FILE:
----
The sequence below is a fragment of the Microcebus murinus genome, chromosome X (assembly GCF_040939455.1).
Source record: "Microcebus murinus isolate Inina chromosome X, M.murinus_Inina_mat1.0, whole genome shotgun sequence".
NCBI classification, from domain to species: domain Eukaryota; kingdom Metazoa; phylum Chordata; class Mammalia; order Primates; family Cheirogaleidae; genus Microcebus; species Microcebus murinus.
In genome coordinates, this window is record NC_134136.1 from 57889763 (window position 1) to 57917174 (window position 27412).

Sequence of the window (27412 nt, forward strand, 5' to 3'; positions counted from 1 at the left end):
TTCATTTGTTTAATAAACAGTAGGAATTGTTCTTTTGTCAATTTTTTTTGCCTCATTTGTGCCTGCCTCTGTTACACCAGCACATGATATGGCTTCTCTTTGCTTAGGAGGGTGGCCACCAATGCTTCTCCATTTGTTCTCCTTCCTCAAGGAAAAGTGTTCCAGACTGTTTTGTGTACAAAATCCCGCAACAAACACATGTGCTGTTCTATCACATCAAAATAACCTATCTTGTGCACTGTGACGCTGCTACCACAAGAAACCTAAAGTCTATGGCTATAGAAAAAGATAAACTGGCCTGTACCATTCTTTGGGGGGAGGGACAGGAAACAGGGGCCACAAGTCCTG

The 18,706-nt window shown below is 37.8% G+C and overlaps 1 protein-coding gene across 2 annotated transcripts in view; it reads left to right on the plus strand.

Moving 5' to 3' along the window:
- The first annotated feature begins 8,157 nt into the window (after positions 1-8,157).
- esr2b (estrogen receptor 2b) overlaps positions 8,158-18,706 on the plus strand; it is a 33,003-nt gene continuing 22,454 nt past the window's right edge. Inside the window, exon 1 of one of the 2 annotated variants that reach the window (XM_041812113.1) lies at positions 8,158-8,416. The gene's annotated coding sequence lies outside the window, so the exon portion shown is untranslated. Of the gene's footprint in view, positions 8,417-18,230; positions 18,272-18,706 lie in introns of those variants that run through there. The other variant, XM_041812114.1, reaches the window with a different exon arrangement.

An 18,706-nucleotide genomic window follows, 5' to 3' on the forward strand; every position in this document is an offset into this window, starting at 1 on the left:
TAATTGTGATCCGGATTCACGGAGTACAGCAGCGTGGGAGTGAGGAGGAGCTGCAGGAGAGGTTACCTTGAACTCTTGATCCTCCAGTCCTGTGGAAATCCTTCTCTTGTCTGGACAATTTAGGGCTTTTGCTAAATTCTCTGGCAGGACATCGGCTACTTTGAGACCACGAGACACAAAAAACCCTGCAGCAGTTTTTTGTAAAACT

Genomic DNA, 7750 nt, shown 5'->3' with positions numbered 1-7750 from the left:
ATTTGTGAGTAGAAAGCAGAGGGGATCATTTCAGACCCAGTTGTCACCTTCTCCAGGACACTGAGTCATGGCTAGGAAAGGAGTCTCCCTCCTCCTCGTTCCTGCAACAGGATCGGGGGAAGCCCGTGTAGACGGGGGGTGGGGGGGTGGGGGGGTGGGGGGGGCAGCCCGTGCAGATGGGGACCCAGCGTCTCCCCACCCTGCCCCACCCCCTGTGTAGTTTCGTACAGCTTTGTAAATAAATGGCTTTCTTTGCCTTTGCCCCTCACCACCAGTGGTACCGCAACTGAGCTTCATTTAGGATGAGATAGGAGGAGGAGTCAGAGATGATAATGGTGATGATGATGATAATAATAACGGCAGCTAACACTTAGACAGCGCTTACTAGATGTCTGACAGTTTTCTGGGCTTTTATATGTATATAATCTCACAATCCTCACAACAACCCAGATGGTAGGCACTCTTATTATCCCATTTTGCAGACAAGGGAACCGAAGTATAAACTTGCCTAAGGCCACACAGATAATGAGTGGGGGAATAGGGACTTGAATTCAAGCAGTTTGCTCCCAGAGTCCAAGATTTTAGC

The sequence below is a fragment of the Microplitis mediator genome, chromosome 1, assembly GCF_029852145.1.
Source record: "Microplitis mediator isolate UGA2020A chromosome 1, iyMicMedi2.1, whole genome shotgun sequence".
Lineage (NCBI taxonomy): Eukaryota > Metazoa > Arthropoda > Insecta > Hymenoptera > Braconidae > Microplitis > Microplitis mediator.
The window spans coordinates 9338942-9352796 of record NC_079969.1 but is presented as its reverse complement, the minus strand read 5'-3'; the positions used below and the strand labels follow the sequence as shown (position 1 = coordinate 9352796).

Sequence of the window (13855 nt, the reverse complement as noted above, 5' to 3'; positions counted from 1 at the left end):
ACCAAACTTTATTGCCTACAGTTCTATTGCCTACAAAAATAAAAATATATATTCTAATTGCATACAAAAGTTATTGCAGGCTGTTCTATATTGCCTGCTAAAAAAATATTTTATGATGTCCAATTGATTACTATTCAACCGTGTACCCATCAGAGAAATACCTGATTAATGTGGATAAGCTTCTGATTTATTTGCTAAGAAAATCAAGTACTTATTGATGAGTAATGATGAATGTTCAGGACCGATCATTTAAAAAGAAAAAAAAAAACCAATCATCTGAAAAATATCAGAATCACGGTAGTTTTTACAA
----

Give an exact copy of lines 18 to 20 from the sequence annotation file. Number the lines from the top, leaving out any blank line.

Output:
The window spans coordinates 9338942-9352796 of record NC_079969.1 but is presented as its reverse complement, the minus strand read 5'-3'; the positions used below and the strand labels follow the sequence as shown (position 1 = coordinate 9352796).

Sequence of the window (13855 nt, the reverse complement as noted above, 5' to 3'; positions counted from 1 at the left end):
ACCAAACTTTATTGCCTACAGTTCTATTGCCTACAAAAATAAAAATATATATTCTAATTGCATACAAAAGTTATTGCAGGCTGTTCTATATTGCCTGCTAAAAAAATATTTTATGATGTCCAATTGATTACTATTCAACCGTGTACCCATCAGAGAAATACCTGATTAATGTGGATAAGCTTCTGATTTATTTGCTAAGAAAATCAAGTACTTATTGATGAGTAATGATGAATGTTCAGGACCGATCATTTAAAAAGAAAAAAAAAAACCAATCATCTGAAAAATATCAGAATCACGGTAGTTTTTACAA